Late October/Early November Movie Round-up!

I spent much of the end of October and the start of November sitting in various New York City AMCs (shout-out to the 19th St AMC, which is the only New York City AMC with a bar, and the Lincoln Square AMC, which is my personal favorite) watching new movies. Some of them were very good, but most of them were mediocre or bad! I have written about them here, in order of worst-to-best.

ETERNALS (2021) dir. Chloe Zhao

This movie made me want to k*ll myself!

This movie sucks and Kingo doesn’t even die. Great to see some openly-deaf representation on the big screen, but this is a movie filled with a bunch of characters that have no personality or chemistry walking around and talking about nothing for 160 minutes. Completely bloated, filled with entirely too much exposition, looking incredibly dull and ugly (especially all of the action sequences, which feature some of the worst CGI I’ve seen in a while), and frankly, just insultingly boring! Richard Madden is a charisma vacuum here. Gemma Chan looks beautiful and soulless. Brian Tyree Henry is treating every line of dialogue with appropriate levels of apathy, but who cares? Kit Harrington is fine in the five minutes he’s in the movie. Angelina Jolie was terrible. Barry Koeghan is fine. Not weird enough, honestly. The woman playing “Sprite” (???) invoked a deep level of rage in my being. Kumail Nanjiani didn’t have to do steroids for this dreck.

The post-credits scene where it is revealed that Harry Styles will be playing Thanos’ younger brother moving forward was so stupid that I wanted to die right there in my chair. It’s another lifeless corporate product that was, of course, compared to TERRANCE MALICK MOVIES before its release. It’s awful. Marvel and Disney have done irrevocably harmful damage to cinema and culture and we’re probably past the point of no return by now. Joss Whedon should spend the rest of his days on this planet at Rikers Island for the way in which he’s warped the casual audience member’s brain and what they expect out of screenplays in regards to comedy. Let Chloe Zhao just keep making Amazon propaganda movies or something, my lord.

2/5

ANTLERS (2021) dir. Scott Cooper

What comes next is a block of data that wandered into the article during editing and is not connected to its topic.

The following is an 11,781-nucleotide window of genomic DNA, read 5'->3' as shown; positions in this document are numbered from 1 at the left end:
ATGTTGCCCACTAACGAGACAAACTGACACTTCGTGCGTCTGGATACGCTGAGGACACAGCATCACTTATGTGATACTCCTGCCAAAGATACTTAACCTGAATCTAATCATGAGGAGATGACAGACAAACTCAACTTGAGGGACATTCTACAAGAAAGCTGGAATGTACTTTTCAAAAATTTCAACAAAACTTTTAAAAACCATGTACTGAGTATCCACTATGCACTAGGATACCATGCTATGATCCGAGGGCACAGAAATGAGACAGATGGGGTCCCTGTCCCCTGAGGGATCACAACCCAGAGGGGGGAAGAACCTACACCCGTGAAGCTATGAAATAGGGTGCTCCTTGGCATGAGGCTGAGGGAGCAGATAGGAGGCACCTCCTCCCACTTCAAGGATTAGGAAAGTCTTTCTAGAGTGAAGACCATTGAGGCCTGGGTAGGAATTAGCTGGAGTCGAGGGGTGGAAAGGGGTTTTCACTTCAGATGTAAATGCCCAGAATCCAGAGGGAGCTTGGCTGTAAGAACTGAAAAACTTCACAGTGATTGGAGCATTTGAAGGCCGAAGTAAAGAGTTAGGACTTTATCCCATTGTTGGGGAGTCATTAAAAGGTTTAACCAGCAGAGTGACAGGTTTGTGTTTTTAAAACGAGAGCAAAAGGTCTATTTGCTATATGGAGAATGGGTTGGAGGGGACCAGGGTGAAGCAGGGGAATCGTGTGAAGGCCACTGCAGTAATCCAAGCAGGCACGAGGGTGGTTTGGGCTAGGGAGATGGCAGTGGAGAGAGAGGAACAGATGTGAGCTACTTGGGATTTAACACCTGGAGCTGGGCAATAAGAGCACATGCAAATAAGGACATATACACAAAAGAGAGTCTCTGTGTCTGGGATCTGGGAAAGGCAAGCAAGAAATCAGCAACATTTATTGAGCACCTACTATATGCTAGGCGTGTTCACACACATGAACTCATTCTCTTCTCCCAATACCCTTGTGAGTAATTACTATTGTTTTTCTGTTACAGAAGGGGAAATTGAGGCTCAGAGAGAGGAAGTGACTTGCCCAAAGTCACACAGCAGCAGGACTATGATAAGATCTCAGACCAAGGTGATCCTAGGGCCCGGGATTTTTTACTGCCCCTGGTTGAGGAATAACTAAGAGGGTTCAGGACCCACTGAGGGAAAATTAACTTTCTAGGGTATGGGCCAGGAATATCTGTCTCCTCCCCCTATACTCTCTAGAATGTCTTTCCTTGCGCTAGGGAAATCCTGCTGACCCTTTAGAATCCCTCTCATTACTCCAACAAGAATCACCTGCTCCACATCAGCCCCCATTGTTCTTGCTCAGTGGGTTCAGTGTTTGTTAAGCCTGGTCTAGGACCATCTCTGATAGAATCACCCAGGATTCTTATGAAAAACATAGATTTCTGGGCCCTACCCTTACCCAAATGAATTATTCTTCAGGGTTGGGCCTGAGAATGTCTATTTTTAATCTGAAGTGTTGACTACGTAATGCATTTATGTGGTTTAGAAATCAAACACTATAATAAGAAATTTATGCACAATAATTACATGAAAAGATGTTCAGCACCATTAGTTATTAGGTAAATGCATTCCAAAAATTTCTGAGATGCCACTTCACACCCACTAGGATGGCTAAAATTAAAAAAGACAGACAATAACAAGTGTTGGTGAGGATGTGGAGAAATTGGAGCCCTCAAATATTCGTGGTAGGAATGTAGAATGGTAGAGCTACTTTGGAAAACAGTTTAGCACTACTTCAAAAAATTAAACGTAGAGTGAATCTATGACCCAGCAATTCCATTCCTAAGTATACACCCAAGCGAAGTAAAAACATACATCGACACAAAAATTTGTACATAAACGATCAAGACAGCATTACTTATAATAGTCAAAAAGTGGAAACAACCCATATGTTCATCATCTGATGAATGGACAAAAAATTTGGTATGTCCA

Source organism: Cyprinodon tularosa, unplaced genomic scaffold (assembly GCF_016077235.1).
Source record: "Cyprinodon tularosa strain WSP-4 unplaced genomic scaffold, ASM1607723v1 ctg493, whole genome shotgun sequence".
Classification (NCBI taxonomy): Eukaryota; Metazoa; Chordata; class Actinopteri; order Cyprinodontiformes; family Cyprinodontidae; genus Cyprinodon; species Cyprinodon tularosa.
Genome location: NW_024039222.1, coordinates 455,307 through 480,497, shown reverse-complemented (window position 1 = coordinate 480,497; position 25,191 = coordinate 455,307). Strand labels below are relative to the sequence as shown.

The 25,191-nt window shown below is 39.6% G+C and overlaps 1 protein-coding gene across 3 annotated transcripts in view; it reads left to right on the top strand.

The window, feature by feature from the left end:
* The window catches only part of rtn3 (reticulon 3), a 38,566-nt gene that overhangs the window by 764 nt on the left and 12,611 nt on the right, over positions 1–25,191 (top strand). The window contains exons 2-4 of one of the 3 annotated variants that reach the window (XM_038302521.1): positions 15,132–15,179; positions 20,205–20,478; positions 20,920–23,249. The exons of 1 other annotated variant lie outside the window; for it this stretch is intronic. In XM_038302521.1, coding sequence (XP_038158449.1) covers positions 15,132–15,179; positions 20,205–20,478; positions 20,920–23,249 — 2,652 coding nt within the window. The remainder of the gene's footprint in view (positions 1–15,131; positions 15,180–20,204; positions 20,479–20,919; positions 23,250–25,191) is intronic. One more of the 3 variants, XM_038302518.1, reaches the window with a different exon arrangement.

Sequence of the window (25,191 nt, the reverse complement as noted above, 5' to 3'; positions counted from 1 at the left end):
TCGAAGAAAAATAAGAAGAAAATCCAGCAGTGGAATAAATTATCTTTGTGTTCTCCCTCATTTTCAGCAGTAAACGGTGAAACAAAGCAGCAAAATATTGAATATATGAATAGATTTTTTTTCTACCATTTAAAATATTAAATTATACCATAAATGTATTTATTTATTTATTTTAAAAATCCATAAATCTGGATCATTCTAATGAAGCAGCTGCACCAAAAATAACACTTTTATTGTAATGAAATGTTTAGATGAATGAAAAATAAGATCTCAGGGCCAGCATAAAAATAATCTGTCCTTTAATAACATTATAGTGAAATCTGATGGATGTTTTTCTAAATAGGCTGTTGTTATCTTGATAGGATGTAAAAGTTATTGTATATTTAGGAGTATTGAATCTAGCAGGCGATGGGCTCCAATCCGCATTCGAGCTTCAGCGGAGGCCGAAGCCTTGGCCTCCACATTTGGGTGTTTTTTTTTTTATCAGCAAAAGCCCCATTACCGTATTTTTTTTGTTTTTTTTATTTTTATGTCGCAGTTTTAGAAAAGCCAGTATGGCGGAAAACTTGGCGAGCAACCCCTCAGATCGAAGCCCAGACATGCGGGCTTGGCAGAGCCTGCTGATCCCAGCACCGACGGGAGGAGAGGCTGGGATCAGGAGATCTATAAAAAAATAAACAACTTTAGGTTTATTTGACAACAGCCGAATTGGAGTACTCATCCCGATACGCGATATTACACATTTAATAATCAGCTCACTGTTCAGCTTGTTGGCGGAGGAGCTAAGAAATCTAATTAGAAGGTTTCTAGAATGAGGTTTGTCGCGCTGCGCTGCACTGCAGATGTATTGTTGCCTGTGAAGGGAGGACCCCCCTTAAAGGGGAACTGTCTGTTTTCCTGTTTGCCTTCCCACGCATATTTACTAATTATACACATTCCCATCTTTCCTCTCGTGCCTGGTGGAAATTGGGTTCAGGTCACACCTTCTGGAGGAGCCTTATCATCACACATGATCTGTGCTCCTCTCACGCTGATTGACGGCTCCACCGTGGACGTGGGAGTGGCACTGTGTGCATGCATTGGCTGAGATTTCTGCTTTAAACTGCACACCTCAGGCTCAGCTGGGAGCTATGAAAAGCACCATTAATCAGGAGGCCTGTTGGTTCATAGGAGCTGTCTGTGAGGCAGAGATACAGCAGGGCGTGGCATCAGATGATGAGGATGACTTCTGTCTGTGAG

Might’ve liked it if it wasn’t utterly boring!

Director Scott Cooper returns with a new horror (??) movie starring Keri Russell and Jesse Plemons that essentially poses the question, “What if TWIN PEAKS: THE RETURN was not very good!?” THE RETURN might possibly be the defining artistic accomplishment of my lifetime and is undoubtedly the most important piece of art from the 2010s. ANTLERS, however, is not that! While it barely grazes on some of the interesting thematic ideas from THE RETURN (abuse, poverty, the meth epidemic, etc), it never goes any deeper than saying, “Hey, these are things that exist!” and its short runtime (99 minutes) doesn’t really allow the appropriate amount of time and space to explore any of these ideas other than on a very surface level.

I can excuse all of that, honestly, if the movie (billed as a horror movie) is actually scary or creepy. Cooper does his best to evoke a chilly and tense atmosphere but most of the time, it ends up being flat and boring, outside of one well-done sequence around the midpoint of the film. Jesse Plemons, one of the last truly great new character actors, looks like he filmed all of his scenes after taking a bunch of Benadryl. He was sleepwalking through the movie. Bad ending, too. However, the creature design and make-up should be commended. That was certainly good. As a whole, though? Nope.

2/5

 SPENCER (2021) dir. Pablo Larraín

Princess Diana was not like other girls, so SPENCER informs us!

I never watched Pablo Larraín’s notable Jackie Kennedy biopic, JACKIE (2016), starring Natiale Portman because my roommate at the time described the film as an “onscreen Ambien”. Despite that, I tried to go into Larraín’s Princess Diana biopic, SPENCER (2021), with an open-mind, mostly because it was getting lots of very good word-of-mouth from friends and critics I respect. But, unfortunately, SPENCER was painfully dull and boring. It’s well-crafted and competent enough and features a charming chef and a more-than-solid performance from Sally Hawkins (she’s in the movie for what feels like less than ten minutes, for what it’s worth) as well as some lovely costumes and an impeccable Jonny Greenwood score, but ultimately, it’s a total snooze and has nothing to say!

Again, movies don’t NEED to say anything, but I’m of the belief that if somebody is going to make a movie about the late Princess Diana, there should be more of a perspective from the filmmaker other than that she had an eating disorder and was just a “regular girl” unlike the rest of the Royal Family. The ending at KFC was utterly embarrassing. My eyes couldn’t have rolled further back into my skull as it was happening. Kristen Stewart is fine here and will probably win an Oscar but I have zero patience for films that seem designed with the sole intent of winning awards. She’s doing some capital A acting. It’s “impressive” but so devoid of any humanity. There is a really sweet sequence early in the movie with her and her boys at a candlelit table that I was all about, but for the most part, I was completely unmoved for much of the film. Not terrible by any stretch, but certainly not the important film it thinks it is.

2.5/5


LAST NIGHT IN SOHO
(2021) dir. Edgar Wright

Anya, you are truly so beautiful that I will forgive you for contributing to this movie but I really didn’t like it!